CLERMONT COUNTY, OH (FOX19) - Two weeks after a Miami Township mother shared her school bus stop safety concerns, the Ohio State Highway Patrol is cracking down on drivers who are breaking the law.
On Nov. 7, Miami Township and Milford parents reported they had seen drivers putting students' lives in danger at bus stops. State troopers are now using new methods to target those who are not following the rules.
Troopers have been riding on school buses in the mornings and afternoons and have also been driving behind buses throughout the bus routes.
“We’re making an effort so that we don’t have something tragic happen," said Lt. Robert Hayslip with the Ohio State Highway Patrol. "(We) spot any violators and have the trooper call it out for another trooper in the area to make a traffic stop on those.”
Though troopers said they are always monitoring motorists, a video that was recorded by Miami Township mother Tricia Phelps and aired in a story on FOX19 NOW is what motivated them to try different techniques.
“When we saw a video of a story from FOX19 of a vehicle running a stop school bus sign, we realized maybe there’s a little bit more of a problem in that area," said Lt. Hayslip.
Parents like Phelps have been concerned about their children’s safety, especially after several students nationwide lost their lives in incidents at bus stops. Lt. Hayslip said that it is possible that drivers do not know the laws, especially regarding roads like Wolfpen Pleasant Hill.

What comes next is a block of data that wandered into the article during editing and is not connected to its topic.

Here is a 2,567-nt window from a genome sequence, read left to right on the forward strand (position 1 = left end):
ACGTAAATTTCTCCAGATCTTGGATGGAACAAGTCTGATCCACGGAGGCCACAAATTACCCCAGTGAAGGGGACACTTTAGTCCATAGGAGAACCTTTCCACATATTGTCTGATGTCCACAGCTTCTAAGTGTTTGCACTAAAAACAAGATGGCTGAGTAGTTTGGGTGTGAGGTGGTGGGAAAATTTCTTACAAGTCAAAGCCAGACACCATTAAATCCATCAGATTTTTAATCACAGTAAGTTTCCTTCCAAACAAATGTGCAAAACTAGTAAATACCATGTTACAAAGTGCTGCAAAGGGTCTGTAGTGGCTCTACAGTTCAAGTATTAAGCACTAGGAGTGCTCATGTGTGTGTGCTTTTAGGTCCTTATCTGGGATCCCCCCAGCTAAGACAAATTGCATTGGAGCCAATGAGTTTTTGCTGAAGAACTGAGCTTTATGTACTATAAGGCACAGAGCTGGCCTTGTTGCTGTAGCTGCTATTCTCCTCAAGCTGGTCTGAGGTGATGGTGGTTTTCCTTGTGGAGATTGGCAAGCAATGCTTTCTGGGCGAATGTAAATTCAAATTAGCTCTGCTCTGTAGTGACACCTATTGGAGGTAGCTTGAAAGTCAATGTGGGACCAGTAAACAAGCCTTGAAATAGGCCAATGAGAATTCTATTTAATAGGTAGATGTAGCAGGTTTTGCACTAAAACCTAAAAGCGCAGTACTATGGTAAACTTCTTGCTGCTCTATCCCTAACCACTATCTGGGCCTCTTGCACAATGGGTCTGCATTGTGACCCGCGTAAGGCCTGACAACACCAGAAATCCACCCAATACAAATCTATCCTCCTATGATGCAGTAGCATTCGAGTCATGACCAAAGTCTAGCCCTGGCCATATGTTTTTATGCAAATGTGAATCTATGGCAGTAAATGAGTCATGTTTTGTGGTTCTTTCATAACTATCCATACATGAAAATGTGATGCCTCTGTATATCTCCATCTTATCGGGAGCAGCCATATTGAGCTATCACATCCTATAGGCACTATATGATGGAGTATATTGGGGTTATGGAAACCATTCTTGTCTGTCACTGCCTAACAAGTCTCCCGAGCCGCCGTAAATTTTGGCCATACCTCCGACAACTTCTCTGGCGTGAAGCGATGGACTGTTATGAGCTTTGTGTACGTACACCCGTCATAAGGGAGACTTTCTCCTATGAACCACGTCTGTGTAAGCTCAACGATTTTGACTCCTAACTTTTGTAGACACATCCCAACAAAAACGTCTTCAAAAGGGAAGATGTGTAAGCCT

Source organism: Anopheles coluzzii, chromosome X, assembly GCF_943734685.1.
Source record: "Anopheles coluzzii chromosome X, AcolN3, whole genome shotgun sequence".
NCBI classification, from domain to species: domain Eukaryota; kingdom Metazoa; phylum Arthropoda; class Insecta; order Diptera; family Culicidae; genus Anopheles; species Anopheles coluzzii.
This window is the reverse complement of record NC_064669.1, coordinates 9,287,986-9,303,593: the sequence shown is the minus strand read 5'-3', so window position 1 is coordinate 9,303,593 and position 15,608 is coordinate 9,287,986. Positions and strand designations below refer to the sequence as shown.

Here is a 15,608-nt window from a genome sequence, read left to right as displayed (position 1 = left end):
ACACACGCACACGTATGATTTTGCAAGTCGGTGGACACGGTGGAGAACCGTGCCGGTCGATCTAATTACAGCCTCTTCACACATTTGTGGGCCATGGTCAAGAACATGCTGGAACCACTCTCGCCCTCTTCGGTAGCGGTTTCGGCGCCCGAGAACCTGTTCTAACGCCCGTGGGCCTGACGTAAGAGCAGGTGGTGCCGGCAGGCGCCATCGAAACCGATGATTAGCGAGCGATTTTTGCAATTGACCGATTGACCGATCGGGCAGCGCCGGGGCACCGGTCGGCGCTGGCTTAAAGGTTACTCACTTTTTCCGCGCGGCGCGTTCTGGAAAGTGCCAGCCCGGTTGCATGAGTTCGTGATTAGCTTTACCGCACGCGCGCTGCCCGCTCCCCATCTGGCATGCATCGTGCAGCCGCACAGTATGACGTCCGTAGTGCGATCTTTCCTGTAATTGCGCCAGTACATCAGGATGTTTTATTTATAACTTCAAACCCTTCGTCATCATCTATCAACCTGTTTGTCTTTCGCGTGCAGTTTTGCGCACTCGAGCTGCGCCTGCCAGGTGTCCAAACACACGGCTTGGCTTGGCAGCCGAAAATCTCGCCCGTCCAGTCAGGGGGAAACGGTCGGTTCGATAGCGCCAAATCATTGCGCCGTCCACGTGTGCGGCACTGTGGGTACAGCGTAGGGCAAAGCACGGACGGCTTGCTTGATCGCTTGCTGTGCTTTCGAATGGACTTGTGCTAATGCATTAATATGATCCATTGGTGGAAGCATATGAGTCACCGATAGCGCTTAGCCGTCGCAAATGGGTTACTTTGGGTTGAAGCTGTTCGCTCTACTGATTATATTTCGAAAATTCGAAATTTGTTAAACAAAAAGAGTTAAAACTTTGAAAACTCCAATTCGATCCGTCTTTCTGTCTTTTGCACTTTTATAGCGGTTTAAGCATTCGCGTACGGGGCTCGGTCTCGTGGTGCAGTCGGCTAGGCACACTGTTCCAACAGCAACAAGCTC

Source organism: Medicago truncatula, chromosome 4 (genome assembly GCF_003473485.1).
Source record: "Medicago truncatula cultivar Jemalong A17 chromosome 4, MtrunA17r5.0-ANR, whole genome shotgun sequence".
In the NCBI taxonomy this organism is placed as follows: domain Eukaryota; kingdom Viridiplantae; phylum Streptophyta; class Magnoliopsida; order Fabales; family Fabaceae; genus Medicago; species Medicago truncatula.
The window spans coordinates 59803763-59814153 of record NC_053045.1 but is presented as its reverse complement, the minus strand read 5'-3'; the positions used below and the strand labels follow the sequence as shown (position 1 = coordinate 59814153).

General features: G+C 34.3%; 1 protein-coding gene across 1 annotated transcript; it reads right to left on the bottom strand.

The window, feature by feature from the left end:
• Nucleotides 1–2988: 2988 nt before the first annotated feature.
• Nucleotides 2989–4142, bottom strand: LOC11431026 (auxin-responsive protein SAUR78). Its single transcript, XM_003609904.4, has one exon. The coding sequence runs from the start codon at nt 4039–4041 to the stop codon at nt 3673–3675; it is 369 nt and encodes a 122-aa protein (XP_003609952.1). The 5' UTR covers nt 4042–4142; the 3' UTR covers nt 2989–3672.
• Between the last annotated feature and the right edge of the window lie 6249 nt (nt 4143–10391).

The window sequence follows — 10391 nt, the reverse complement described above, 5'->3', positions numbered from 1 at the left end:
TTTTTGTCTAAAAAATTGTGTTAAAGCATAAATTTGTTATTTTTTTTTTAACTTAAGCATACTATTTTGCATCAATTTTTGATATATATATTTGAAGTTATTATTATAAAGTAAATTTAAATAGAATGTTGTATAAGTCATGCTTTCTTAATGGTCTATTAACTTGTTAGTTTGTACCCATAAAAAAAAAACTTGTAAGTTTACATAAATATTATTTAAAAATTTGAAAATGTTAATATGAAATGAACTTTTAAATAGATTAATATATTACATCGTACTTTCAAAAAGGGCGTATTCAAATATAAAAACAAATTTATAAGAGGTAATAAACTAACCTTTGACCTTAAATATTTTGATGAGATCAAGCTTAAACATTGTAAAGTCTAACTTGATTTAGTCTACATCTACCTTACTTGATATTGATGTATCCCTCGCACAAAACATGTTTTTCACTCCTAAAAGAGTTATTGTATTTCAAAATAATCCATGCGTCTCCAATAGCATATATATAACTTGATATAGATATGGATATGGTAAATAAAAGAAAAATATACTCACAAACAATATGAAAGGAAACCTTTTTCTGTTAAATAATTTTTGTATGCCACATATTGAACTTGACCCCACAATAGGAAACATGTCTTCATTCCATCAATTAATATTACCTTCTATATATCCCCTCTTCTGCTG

For troopers, it is not just about issuing citations, it is also about education.
“If you have a three lane roadway, with a continuous center turn lane, you are required to stop," said Lt. Hayslip.
Lt. Hayslip said all drivers should learn the school bus stop laws because it could save a life.
“A lot of it is not knowing the law, not an excuse, especially when we’re talking about children getting off the bus, the most precious things in our lives," said Lt. Hayslip.
The next step for the State Highway Patrol is aviation -- they plan to have patrol pilots flying above, watching bus routes from the sky to help troopers on the ground pull violators over.
Lt. Hayslip said the school district is on board with their enforcement efforts.